Investigative reporting on King County Superior Court Judge Gary Little's out-of-court contact with juvenile defendants revealed accusations that Little molested young boys while he was a teacher at Seattle's exclusive Lakeside Schoolmarker between 1968 and 1971. It also revealed inappropriate contact between Little and juveniles appearing before him after he became a judge. On August 19, 1988, after reporter Duff Wilson called the judge to advise him the newspaper was publishing the story, Little shot himself in the King County Courthouse. The ethical debates surrounding the publication of the story – and the network of connections that protected Little – are taught in journalism classes across the country, and led to reforms in the way judges are disciplined in Washington state.

Conduct Unbecoming series

In 2006 the P-I was the subject of a complaint to the Washington News Council for its reporting on the King Countymarker Sheriff's Office. The media watch-dog group ruled against the P-I, agreeing with Sheriff Sue Rahr's complaint that the newspaper had unfairly disparaged the Sheriff's Office. The P-I declined to participate in the proceedings, and opted instead to give a detailed reply on its website.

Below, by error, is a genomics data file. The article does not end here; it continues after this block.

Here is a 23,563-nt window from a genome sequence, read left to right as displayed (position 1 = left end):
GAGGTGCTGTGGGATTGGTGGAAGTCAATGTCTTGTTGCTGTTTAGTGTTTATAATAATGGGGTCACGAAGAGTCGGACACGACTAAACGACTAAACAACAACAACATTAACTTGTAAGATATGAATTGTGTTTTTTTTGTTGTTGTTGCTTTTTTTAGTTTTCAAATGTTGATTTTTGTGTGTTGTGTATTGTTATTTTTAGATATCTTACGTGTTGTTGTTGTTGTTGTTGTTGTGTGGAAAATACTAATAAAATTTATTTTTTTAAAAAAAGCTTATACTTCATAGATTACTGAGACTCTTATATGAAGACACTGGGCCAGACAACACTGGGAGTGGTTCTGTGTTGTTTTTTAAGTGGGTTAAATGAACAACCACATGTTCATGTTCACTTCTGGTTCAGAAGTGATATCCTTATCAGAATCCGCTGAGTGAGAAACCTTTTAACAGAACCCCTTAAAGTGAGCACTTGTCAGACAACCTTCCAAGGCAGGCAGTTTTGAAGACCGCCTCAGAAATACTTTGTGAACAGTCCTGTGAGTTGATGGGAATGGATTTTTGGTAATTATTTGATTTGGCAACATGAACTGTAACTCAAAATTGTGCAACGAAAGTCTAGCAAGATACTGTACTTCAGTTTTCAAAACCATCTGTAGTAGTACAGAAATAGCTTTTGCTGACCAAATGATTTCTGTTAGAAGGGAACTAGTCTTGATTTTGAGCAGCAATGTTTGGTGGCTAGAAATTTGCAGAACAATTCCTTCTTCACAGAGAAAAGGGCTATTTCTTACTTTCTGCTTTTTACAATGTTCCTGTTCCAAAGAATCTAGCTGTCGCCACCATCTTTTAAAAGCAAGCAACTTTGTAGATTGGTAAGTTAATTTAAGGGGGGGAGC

The P-I Globe

The P-I is known for the 18.5-ton, 30-ft neon globe atop its headquarters on the Elliott Baymarker waterfront, which features the words "It's in the P-I" rotating around the globe and an eagle perched atop with wings stretched upwards. The globe was conceived around 1949 in a readers contest to determine a new symbol for the paper. In the time since, the globe has become a city landmark that to locals is as iconic as the Space Needlemarker. A stylized rendering of the globe appeared on the masthead of the newspaper in its latter years and continues to be featured on its website.

Notable employees

Among the P-I's notable employees have been novelists E.B. White, Frank Herbert and Tom Robbins.

See also

  • Hutch Award (baseball award bestowed at P-I's annual "Sports Star of the Year" banquet)


External links